The Quiet Geyser

Geothermal geyser. Photo courtesy of Trey Ratcliff

This year marks the 100th anniversary of the first commercial geothermal power plant in Italy in 1905. Since then, dozens of countries around the world have adopted this highly sustainable heating and cooling system. Iceland for example, is considered the geothermal energy champion and New Zealand is recognized globally for its efforts in helping other countries harness their geothermal potential. But where is Canada on the geothermal map?

Although Canada has vast geothermal energy reserves, most of our geothermal efforts are done abroad and we have yet to open a commercial plant in our own country. According to the Globe and Mail, there are two main reasons for this: most provinces and territories don’t allow geothermal projects, and geothermal is expensive to develop and since there’s no domestic interest, investors are hesitant. But this might soon change.

Geothermal factory, Reykjanes, Iceland. Photo courtesy of Chris Zielecki

More organizations across the country are pushing for initiatives to help Canada meet its geothermal potential. Calgary-based industry group the Canadian Geothermal Energy Association (CanGEA) wants the government to step in and take more action because their policies are hindering progress.

In order to influence governments, CanGEA started an indiegogo campaign to raise awareness and funds for their Industry Roadmap and to help hire a policy team. The Industry Roadmap is a series of market reports, resource favourability maps, workshops and databases. CanGEA argues that Canada already has what it takes to produce geothermal energy and all we need now is government support.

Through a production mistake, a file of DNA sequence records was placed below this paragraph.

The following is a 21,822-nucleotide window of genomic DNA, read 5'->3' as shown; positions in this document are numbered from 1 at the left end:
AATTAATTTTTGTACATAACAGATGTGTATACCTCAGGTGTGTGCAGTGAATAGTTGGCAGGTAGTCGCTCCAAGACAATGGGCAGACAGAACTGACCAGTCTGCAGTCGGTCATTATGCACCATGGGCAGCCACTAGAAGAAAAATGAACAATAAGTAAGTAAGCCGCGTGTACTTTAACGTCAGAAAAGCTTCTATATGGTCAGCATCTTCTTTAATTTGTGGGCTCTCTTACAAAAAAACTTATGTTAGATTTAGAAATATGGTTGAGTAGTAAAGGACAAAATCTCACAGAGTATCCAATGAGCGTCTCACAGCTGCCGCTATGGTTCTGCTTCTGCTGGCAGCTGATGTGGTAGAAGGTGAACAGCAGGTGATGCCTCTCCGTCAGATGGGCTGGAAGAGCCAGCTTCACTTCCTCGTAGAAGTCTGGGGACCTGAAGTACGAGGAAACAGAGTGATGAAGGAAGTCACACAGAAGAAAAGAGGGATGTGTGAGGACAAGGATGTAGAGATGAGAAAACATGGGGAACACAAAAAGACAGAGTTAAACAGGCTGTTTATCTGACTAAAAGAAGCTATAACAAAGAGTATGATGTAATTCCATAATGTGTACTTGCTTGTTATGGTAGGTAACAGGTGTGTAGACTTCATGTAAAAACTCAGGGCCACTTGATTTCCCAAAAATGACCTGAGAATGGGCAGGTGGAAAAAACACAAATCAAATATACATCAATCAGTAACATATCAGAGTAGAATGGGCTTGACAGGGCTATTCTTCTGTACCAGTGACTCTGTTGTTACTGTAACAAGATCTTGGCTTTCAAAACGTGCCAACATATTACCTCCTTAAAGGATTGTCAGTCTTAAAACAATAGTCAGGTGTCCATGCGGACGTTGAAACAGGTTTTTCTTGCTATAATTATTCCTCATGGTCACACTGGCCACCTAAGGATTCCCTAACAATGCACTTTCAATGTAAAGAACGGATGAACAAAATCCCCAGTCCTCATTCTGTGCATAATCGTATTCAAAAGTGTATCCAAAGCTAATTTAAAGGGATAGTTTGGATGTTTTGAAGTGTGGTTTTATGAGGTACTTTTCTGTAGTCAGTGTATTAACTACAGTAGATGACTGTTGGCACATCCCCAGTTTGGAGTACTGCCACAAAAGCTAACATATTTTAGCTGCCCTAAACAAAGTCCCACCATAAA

DEEP, a member of CanGEA in Saskatchewan, has made it their mission to develop geothermal resources to meet energy needs in their province. They recently received a $2-million commitment from SaskPower and Natural Resources Canada and are now preparing to drill its first well.

The Milky White Geothermal Occurrence

Geothermal factory, Reykjanes, Iceland. Photo courtesy of Trey Ratcliff

Vancouver-based Alterra Power Corp. is a big player in the international geothermal field and has seven plants across the world, including in Iceland, Chile, the US, and a solar facility in Ontario.

And of course, Davies-Smith is a big supporter of geothermal energy and we’re using the sustainable and eco-friendly energy source at our Ironstone condominiums.

We’re eager to see the aftermath of CanGEA’s indiegogo campaign – will governments get behind this source of renewable energy? Canada has potential to have 5,000 megawatts of installed geothermal power by 2025, let’s see if we can achieve that number.